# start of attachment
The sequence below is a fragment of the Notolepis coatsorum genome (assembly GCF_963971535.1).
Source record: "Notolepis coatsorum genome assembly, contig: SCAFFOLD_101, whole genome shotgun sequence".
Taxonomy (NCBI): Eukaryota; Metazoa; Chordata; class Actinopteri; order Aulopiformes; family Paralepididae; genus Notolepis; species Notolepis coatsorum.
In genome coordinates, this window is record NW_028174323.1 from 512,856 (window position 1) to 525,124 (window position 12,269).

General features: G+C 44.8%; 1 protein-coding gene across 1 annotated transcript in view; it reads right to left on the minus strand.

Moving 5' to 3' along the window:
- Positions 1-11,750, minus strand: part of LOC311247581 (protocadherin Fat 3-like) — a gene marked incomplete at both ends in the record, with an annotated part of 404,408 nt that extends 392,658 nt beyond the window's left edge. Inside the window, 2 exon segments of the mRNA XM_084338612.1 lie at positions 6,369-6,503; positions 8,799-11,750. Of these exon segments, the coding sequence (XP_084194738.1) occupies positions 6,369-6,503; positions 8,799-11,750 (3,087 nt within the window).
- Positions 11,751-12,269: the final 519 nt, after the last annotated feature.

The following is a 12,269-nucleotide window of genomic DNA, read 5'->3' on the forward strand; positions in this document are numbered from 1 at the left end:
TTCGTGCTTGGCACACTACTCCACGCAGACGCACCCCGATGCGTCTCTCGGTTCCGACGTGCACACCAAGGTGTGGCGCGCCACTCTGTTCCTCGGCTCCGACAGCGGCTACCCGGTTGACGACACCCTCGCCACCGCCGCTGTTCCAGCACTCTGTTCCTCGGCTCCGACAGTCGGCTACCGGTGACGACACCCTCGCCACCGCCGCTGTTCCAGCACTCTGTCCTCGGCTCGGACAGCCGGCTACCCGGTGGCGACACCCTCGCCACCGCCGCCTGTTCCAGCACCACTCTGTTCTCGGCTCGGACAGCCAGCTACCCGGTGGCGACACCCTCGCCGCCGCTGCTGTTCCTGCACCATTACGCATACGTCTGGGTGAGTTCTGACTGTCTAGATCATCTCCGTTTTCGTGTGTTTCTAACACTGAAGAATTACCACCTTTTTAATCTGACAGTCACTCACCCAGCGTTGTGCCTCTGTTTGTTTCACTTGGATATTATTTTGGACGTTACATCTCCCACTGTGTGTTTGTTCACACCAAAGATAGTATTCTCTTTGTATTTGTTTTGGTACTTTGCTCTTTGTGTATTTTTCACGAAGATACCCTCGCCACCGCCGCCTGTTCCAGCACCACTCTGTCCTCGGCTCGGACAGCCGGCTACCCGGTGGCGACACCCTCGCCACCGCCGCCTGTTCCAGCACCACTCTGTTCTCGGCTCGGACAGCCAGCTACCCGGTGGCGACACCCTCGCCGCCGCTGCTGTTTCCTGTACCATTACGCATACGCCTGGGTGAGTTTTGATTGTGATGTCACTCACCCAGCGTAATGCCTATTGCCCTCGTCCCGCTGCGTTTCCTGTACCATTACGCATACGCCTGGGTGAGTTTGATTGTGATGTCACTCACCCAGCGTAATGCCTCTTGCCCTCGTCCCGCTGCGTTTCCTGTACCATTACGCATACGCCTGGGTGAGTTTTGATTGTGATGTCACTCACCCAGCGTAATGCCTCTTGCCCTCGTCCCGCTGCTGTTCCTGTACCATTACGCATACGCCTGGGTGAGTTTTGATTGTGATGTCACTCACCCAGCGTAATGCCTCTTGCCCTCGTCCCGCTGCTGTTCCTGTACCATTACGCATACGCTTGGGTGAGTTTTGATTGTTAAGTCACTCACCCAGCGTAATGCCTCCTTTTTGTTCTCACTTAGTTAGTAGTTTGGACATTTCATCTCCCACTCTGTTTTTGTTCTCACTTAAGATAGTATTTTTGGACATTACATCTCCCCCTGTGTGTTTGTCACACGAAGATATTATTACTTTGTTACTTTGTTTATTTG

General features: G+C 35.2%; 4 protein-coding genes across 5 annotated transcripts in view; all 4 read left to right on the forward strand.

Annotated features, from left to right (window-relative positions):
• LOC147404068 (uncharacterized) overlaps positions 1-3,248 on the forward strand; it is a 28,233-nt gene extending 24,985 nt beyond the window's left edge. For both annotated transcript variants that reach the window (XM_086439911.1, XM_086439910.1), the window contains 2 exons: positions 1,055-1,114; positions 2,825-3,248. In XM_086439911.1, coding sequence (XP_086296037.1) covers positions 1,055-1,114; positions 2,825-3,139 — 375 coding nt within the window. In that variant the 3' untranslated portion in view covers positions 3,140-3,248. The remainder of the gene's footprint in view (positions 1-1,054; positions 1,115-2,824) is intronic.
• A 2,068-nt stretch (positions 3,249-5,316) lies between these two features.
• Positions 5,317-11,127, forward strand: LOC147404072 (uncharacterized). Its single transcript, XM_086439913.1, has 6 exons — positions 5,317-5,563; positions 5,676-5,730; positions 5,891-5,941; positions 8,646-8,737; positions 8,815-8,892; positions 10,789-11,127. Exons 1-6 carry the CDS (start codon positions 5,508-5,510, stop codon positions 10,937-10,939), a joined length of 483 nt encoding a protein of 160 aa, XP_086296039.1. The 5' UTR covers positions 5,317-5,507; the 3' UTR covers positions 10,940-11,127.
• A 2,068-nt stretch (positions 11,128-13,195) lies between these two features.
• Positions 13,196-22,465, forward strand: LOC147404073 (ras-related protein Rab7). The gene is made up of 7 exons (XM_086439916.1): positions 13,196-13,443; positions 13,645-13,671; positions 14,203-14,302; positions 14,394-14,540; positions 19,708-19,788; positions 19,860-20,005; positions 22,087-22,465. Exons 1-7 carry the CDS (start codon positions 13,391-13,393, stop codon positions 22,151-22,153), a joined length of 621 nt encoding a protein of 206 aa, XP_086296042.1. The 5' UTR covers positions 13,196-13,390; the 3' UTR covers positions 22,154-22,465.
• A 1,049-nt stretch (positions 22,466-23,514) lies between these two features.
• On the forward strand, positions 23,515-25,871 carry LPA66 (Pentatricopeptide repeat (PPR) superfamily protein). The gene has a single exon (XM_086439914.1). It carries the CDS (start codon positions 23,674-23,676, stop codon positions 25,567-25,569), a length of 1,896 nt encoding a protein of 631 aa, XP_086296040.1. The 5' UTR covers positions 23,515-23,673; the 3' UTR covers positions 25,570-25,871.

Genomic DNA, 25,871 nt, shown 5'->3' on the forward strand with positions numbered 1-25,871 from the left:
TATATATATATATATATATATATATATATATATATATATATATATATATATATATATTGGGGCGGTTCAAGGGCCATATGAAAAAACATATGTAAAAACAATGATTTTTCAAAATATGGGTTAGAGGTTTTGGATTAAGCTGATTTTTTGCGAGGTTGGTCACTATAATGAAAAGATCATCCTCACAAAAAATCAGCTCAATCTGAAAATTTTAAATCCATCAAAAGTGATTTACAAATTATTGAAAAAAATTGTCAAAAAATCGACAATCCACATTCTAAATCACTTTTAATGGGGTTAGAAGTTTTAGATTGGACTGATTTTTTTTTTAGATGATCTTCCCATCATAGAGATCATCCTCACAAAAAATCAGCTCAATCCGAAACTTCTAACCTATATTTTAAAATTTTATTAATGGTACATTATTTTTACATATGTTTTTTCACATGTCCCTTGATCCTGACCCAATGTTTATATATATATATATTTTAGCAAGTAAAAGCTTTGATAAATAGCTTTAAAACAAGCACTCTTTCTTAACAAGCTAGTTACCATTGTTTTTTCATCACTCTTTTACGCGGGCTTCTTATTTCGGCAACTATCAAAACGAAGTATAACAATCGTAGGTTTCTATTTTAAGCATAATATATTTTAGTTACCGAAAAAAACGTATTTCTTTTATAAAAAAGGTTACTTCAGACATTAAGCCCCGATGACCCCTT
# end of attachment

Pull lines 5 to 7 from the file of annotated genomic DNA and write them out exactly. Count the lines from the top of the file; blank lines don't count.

General features: G+C 44.8%; 1 protein-coding gene across 1 annotated transcript in view; it reads right to left on the minus strand.

Moving 5' to 3' along the window:
- Positions 1-11,750, minus strand: part of LOC311247581 (protocadherin Fat 3-like) — a gene marked incomplete at both ends in the record, with an annotated part of 404,408 nt that extends 392,658 nt beyond the window's left edge. Inside the window, 2 exon segments of the mRNA XM_084338612.1 lie at positions 6,369-6,503; positions 8,799-11,750. Of these exon segments, the coding sequence (XP_084194738.1) occupies positions 6,369-6,503; positions 8,799-11,750 (3,087 nt within the window).